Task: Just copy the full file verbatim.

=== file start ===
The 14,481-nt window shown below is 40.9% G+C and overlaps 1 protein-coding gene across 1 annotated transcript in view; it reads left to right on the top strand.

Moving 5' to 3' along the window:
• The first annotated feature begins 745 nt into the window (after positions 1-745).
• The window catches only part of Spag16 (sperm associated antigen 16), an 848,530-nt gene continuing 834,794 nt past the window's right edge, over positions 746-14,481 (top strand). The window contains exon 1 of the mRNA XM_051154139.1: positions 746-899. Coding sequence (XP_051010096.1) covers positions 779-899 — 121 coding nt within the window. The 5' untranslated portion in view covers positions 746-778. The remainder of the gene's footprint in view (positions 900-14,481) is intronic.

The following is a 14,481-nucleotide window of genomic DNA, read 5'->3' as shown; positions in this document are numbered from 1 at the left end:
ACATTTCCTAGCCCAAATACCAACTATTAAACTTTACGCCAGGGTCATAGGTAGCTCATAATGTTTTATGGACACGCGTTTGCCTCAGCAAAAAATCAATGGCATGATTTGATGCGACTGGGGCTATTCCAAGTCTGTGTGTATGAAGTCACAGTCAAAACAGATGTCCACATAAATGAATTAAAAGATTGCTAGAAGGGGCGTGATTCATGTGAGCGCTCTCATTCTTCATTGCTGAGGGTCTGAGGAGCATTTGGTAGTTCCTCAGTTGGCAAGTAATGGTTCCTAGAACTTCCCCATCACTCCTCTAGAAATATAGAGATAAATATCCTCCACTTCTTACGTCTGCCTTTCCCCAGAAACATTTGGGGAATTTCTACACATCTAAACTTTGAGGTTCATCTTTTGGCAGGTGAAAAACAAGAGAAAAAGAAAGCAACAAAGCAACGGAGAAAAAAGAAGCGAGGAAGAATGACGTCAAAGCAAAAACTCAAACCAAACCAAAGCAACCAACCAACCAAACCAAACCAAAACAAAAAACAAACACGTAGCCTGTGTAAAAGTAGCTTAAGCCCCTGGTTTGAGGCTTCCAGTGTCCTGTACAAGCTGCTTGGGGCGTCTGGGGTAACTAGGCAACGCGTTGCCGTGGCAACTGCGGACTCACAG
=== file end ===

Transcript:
The 14,481-nt window shown below is 40.9% G+C and overlaps 1 protein-coding gene across 1 annotated transcript in view; it reads left to right on the top strand.

Moving 5' to 3' along the window:
• The first annotated feature begins 745 nt into the window (after positions 1-745).
• The window catches only part of Spag16 (sperm associated antigen 16), an 848,530-nt gene continuing 834,794 nt past the window's right edge, over positions 746-14,481 (top strand). The window contains exon 1 of the mRNA XM_051154139.1: positions 746-899. Coding sequence (XP_051010096.1) covers positions 779-899 — 121 coding nt within the window. The 5' untranslated portion in view covers positions 746-778. The remainder of the gene's footprint in view (positions 900-14,481) is intronic.

The following is a 14,481-nucleotide window of genomic DNA, read 5'->3' as shown; positions in this document are numbered from 1 at the left end:
ACATTTCCTAGCCCAAATACCAACTATTAAACTTTACGCCAGGGTCATAGGTAGCTCATAATGTTTTATGGACACGCGTTTGCCTCAGCAAAAAATCAATGGCATGATTTGATGCGACTGGGGCTATTCCAAGTCTGTGTGTATGAAGTCACAGTCAAAACAGATGTCCACATAAATGAATTAAAAGATTGCTAGAAGGGGCGTGATTCATGTGAGCGCTCTCATTCTTCATTGCTGAGGGTCTGAGGAGCATTTGGTAGTTCCTCAGTTGGCAAGTAATGGTTCCTAGAACTTCCCCATCACTCCTCTAGAAATATAGAGATAAATATCCTCCACTTCTTACGTCTGCCTTTCCCCAGAAACATTTGGGGAATTTCTACACATCTAAACTTTGAGGTTCATCTTTTGGCAGGTGAAAAACAAGAGAAAAAGAAAGCAACAAAGCAACGGAGAAAAAAGAAGCGAGGAAGAATGACGTCAAAGCAAAAACTCAAACCAAACCAAAGCAACCAACCAACCAAACCAAACCAAAACAAAAAACAAACACGTAGCCTGTGTAAAAGTAGCTTAAGCCCCTGGTTTGAGGCTTCCAGTGTCCTGTACAAGCTGCTTGGGGCGTCTGGGGTAACTAGGCAACGCGTTGCCGTGGCAACTGCGGACTCACAG